The Crime of Julian Wells, by Thomas H. Cook

How have I not come across award-winning mystery writer Thomas H. Cook before? True, this book is labeled a thriller, not a genre I usually read, but it unrolls at such a deliberate and elegant pace that it turns out to be exactly my cup of tea.

Philip Anders, a middle-aged literary critic, is shocked by the death of his best friend, the successful writer Julian Wells, at the home Julian shared with his sister in Montauk on Long Island. Though the two have known each other since childhood, Philip cannot imagine why Julian would commit suicide. He tells Loretta that he wishes he'd been there to stop him, but is flummoxed when he realises that, not knowing the cause of Julian's despair, he doesn't know what he could have said to stay his friend's hand.

To answer that question, Philip begins retracing Julian's footsteps, trying to learn where things went sideways. Although Julian wrote true crime books about history's greatest monsters, serial killers like Andre Chikatilo and Countess Báthory, immersing himself in their darkness, there is no easy answer, no new disappointment to explain his action.

Philip starts to question his own understanding, recalling that he has never understood the dedication in Julian's first book to “Philip, sole witness to my crime.” It was written after the time the two men spent together in Argentina toward the end of that country's Dirty War. The gay adventure had turned dark when their tour guide, Marisol, disappeared. The two searched unsuccessfully for her. Despite the ugliness and atrocities of the time, she seemed so transparently innocent of political involvement that there had to be another explanation.

As some of us were discussing at my poetry reading this week, one of the tasks of middle age seems to be to discover or refine the narrative of your life. Real life is a crazy jumble of false starts, accidents, and serendipity. As we blunder through, trying sometimes just to make it to the end of the day, or at most till Friday, we construct a sort of narrative of cause and effect, intention and resolution. Nearing the last part of life, many feel the need to smooth the rough patches and fit the outliers into the pattern. Julian's death pushes Philip to do just that, and he begins pursuing Julian through his books.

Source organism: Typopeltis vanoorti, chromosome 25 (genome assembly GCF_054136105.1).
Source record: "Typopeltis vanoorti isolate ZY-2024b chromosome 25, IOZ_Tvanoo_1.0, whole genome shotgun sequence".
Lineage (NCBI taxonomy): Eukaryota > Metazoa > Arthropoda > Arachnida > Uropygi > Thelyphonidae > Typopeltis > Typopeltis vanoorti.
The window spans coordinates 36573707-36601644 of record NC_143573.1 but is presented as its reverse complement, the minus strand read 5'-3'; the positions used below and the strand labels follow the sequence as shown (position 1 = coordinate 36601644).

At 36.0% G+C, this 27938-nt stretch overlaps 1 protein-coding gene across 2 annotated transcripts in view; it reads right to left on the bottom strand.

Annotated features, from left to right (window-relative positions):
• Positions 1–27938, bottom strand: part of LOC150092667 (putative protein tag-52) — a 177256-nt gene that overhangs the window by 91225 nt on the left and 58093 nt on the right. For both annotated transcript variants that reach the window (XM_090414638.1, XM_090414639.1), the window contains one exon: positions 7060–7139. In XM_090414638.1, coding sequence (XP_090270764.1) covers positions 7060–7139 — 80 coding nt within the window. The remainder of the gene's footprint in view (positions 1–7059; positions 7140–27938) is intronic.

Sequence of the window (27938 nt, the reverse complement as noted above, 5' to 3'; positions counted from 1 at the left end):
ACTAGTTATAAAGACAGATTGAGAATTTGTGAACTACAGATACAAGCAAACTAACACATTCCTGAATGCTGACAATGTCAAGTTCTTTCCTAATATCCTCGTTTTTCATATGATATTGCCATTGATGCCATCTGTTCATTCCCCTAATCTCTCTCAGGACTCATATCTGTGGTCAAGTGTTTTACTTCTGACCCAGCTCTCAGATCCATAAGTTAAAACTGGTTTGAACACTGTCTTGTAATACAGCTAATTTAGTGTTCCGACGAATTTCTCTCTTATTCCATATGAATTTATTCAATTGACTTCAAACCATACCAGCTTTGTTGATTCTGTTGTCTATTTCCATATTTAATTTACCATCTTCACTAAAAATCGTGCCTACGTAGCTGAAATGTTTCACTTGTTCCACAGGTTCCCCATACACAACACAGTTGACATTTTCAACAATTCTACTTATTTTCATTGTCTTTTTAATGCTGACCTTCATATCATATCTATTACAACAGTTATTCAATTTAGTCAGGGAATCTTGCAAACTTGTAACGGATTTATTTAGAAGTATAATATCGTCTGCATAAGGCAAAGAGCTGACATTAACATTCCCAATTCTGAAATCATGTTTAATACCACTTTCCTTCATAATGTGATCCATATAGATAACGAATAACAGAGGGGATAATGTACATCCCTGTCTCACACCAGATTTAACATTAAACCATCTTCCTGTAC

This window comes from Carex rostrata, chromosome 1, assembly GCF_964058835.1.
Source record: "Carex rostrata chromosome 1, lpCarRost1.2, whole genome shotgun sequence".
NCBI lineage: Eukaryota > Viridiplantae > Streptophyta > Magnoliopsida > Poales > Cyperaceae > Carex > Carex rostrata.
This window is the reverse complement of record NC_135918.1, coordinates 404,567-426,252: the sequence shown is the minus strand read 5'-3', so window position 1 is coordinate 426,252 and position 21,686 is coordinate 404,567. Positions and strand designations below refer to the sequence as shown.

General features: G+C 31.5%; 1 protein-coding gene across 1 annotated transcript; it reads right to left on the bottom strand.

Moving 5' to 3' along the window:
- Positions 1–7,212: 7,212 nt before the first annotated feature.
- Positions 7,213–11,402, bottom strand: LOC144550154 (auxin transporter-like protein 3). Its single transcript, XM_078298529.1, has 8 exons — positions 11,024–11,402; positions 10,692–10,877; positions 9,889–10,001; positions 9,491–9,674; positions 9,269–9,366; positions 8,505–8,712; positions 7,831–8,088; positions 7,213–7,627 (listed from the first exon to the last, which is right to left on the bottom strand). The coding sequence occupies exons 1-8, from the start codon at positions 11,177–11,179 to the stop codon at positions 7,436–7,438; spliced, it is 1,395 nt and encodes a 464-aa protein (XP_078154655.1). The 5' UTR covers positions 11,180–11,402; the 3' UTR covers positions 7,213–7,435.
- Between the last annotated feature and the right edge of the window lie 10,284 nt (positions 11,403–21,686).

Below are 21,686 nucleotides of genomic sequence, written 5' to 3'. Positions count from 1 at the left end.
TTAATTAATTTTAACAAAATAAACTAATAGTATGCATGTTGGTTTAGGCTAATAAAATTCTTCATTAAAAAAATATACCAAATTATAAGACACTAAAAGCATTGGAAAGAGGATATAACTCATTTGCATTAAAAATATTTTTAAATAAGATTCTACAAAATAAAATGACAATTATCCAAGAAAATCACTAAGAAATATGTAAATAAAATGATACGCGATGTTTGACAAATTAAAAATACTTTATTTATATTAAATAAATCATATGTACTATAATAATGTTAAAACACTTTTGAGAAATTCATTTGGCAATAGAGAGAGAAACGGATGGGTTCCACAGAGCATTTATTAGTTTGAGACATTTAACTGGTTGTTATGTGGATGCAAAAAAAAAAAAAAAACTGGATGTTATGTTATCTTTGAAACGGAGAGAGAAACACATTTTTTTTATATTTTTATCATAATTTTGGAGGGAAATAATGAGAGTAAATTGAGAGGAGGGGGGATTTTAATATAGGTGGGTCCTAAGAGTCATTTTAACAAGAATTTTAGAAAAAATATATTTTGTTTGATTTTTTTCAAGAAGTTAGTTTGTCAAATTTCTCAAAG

The writing is masterly; the pacing magnificent. I love an intelligent read like this, one that challenges my preconceptions and delivers a satisfying conclusion. My only quibble is a personal one: I hated the descriptions of the terrible crimes committed by Julian's real-life subjects. Call me lily-livered, but it seems to me that these days gore is way overdone. Television dramas complete to show the most grisly remains, the worst tortures, the most terrifying serial killers. Actually, though, as Hitchcock showed us, the most terrifying moments are the most banal: a footstep outside the shower curtain, a game by two college students, the lit window of a passing train. In retrospect I understand why the carnage here is necessary to the story; I just don't like it.

I do like the book, though; it is easily one of the best books I've read all year. It made me questions and rethink some basic precepts. Philip quotes his friend: “‘There is no more haunting story than that of an unsolved crime.'” Truly this is a story that will haunt me.

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